Keywords:landscape architecture, urban gardening, modernism, functionalism, ecology, modern art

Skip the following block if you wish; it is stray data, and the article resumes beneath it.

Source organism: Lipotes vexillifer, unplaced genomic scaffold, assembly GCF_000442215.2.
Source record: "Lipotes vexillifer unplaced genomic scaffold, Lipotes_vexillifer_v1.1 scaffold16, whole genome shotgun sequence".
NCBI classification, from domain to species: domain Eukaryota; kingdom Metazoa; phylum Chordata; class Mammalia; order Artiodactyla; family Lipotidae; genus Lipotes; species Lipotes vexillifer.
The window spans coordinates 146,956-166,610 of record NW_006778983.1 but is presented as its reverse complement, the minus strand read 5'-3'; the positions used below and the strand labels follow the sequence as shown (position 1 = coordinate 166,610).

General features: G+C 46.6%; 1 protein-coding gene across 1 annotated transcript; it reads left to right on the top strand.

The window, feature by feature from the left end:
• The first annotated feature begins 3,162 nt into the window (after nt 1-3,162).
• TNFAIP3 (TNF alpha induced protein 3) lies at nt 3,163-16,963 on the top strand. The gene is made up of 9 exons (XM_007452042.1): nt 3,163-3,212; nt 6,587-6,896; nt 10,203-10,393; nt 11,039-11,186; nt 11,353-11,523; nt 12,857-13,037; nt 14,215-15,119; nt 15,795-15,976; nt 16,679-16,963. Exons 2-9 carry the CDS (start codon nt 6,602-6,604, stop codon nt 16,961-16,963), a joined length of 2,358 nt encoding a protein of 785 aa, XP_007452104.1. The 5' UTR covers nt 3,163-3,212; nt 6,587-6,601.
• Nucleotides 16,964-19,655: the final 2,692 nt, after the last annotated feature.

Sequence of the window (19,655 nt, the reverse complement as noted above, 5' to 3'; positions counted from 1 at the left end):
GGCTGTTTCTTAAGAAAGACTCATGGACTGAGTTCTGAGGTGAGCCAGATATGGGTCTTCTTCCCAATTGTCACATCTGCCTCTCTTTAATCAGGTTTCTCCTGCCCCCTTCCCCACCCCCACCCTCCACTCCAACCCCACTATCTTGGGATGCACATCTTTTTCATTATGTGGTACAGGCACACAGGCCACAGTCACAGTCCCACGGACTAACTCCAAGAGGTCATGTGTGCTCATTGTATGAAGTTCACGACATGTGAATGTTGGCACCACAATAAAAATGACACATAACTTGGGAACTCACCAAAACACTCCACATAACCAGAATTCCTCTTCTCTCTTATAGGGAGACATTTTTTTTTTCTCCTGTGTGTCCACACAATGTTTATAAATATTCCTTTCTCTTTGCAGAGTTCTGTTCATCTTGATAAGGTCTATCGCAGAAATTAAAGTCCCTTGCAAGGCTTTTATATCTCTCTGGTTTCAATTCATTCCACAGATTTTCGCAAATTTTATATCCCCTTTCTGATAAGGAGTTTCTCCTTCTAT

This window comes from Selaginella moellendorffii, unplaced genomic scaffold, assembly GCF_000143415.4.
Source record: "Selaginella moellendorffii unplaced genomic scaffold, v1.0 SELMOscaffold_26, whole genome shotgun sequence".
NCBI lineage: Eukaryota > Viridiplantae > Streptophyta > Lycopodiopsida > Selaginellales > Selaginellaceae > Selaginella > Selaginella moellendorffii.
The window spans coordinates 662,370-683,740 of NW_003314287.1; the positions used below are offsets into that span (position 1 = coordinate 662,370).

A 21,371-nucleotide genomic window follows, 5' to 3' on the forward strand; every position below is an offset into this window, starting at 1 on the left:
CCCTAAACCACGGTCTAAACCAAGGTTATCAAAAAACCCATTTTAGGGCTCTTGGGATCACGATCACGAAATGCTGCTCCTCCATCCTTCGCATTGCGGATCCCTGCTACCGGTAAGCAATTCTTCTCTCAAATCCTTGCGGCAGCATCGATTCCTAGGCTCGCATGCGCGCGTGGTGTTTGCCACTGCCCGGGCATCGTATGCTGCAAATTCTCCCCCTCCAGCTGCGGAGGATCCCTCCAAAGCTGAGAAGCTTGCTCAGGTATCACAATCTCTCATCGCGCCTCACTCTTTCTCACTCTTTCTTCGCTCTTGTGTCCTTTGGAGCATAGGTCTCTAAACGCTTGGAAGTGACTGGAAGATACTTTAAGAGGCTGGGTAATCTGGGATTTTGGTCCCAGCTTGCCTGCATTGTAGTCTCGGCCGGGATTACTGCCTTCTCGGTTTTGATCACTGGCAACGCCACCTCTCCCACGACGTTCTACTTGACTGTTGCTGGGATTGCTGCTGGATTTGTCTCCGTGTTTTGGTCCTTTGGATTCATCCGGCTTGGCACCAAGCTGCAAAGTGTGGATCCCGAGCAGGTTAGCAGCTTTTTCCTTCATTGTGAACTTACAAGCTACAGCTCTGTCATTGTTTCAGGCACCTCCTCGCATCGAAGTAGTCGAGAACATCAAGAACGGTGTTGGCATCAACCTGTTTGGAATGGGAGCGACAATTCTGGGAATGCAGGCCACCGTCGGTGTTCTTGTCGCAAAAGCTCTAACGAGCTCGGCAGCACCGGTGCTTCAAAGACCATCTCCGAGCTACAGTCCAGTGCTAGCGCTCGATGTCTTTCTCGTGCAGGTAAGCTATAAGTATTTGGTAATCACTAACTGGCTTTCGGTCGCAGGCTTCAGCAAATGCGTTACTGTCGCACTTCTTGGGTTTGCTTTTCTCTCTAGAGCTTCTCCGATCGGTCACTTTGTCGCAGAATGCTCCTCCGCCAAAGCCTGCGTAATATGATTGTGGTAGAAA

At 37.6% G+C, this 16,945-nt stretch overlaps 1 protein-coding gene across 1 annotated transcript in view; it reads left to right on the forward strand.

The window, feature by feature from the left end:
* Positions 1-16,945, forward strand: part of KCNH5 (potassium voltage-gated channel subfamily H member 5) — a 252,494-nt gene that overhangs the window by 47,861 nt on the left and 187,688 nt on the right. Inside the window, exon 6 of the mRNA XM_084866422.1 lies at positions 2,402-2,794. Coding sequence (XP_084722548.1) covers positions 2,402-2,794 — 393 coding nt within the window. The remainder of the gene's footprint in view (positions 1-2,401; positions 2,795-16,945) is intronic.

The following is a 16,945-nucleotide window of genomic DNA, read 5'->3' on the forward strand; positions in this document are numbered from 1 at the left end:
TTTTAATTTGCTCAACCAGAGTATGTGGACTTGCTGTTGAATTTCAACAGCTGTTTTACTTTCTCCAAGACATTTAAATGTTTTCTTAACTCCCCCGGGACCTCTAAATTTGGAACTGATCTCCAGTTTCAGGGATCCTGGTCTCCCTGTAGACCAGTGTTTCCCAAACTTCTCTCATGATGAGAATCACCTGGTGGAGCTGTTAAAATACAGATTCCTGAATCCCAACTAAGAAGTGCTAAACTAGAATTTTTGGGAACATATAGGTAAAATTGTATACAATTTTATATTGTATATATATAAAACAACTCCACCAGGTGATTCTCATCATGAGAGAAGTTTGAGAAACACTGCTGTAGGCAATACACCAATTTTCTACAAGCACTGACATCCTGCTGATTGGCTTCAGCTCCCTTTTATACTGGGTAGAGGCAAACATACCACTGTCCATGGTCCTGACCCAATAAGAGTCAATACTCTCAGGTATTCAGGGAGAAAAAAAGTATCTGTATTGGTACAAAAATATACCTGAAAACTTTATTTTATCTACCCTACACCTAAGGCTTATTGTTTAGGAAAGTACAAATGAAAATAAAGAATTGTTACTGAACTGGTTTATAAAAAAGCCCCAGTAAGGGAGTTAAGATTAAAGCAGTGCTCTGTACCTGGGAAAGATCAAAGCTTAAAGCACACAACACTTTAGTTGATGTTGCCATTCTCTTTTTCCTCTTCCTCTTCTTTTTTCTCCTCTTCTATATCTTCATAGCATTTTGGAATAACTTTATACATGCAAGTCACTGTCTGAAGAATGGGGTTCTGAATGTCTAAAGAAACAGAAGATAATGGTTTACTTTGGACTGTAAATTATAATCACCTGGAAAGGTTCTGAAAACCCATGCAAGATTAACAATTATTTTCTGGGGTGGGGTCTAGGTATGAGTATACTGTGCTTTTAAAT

Since the middle of the 19th century, when the term ‘landscape architecture’ began to replace the hitherto common term ‘garden art’, the garden as a work of art and gardening, understood as a predominantly decorative activity, stood in the critical discussion about the future of the metropolises. It was not only architects and urban planners who repeatedly questioned the value of ornamental gardens in the city. Against the background of the enormous growth of the cities in the industrial age and the accompanying social problems, leading European landscape architects in the 20th century like Leberecht Migge (1881-1935), Ernst Cramer (1898-1980), and Dieter Kienast (1945-1998) stated that gardening is neither artistic work nor scientific planning, neither modern nor progressive. Given the respective historical context as well as the particular conception of city and society, this criticism is comprehensible. In the 21st century though, the garden as a living component in the ‘network metropolis’, and gardening itself, especially ‘urban gardening’, were experiencing a remarkable renaissance. Against the background of today’s rapid development of the ‘Zwischenstadt’, it turns out that the basic principles of garden thinking never really lost their relevance.